The city is especially harsh for boys: Low-income boys who grew up there in recent decades make roughly 25 percent less as adults than similar low-income boys who were born in the city and moved as small children to an average place.
Beyond Baltimore, economists say the study offers perhaps the most detailed portrait yet of upward mobility — and the lack of it. The findings suggest that geography does not merely separate rich from poor but also plays a large role in determining which poor children achieve the so-called American dream.
How neighborhoods affect children “has been a quandary with which social science has been grappling for decades,” said David B. Grusky, director of the Center on Poverty and Inequality at Stanford University, who was not involved in the research. “This delivers the most compelling evidence yet that neighborhoods matter in a really big way.”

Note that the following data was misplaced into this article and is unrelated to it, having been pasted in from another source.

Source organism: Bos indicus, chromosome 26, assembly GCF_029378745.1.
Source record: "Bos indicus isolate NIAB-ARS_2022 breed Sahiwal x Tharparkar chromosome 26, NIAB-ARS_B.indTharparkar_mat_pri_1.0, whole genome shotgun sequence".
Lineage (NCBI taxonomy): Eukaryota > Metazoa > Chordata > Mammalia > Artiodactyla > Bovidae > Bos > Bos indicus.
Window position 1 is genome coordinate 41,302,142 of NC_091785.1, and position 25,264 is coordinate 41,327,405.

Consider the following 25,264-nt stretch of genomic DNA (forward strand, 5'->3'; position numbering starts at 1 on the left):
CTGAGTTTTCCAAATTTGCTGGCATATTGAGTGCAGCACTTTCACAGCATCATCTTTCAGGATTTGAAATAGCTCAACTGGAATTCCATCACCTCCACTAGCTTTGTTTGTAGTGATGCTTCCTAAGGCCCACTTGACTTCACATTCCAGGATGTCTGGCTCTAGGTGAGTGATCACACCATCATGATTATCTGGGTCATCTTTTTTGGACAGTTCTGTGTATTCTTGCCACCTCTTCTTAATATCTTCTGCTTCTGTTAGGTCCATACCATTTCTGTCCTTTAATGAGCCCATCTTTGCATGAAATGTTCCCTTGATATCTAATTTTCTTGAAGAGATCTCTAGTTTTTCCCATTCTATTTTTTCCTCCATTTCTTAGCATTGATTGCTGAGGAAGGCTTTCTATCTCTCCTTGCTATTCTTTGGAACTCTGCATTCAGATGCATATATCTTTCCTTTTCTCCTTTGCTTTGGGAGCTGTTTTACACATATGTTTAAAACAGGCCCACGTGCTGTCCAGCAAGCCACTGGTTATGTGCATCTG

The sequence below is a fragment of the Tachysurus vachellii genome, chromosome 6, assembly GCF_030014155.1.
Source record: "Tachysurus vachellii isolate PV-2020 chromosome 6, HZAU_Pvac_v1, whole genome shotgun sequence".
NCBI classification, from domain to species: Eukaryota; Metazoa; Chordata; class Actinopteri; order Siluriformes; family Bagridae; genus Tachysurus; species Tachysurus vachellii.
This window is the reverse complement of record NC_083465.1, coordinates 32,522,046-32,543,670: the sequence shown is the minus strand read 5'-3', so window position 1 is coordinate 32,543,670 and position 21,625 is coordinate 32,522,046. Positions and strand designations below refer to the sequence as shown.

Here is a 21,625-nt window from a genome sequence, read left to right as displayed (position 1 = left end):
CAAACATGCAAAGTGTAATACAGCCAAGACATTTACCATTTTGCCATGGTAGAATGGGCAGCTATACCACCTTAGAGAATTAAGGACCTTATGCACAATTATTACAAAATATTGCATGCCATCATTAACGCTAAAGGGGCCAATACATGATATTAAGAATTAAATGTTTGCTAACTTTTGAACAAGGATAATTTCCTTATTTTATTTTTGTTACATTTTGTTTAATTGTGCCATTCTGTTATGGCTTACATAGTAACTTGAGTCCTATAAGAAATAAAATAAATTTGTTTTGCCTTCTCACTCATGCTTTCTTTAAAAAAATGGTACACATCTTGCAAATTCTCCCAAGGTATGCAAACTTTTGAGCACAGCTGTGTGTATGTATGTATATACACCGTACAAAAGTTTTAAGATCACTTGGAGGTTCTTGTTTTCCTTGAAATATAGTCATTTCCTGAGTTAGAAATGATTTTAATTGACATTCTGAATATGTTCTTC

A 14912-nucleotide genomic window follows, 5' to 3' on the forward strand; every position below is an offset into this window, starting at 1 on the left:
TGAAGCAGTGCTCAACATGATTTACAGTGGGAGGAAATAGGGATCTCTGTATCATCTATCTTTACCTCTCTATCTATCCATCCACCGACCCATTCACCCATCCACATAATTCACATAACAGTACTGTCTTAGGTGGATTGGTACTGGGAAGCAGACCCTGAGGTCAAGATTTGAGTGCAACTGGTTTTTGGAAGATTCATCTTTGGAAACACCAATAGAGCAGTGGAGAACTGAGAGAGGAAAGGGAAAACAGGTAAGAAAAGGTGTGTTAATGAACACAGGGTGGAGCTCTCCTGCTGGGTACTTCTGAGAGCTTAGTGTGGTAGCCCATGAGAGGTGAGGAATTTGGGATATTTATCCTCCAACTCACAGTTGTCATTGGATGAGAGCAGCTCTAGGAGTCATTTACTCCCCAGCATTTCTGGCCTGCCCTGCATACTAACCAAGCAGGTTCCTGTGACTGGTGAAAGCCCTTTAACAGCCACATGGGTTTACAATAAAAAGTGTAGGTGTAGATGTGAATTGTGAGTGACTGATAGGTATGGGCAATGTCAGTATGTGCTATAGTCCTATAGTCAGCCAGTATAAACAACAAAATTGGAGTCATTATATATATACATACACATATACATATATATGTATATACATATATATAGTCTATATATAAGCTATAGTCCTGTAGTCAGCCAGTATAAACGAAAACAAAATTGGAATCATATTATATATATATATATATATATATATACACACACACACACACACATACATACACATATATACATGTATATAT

Raj Chetty, one of the study’s authors, has presented the findings to members of the Obama administration, as well as to Hillary Rodham Clinton and Jeb Bush, both of whom have signaled that mobility will be central themes of their 2016 presidential campaigns. After more than 15 years of mostly mediocre economic growth and rising income inequality, many families say they are frustrated and anxious about trying to get ahead.
“The data shows we can do something about upward mobility,” said Mr. Chetty, a Harvard professor, who conducted the main study along with Nathaniel Hendren, also a Harvard economist. “Every extra year of childhood spent in a better neighborhood seems to matter.”
The places where poor children face the worst odds include some — but not all — of the nation’s largest urban areas, like Atlanta; Chicago; Los Angeles; Milwaukee; Orlando, West Palm Beach and Tampa in Florida; Austin, Tex.; the Bronx; and the parts of Manhattan with low-income neighborhoods.
DuPage County has a stellar reputation.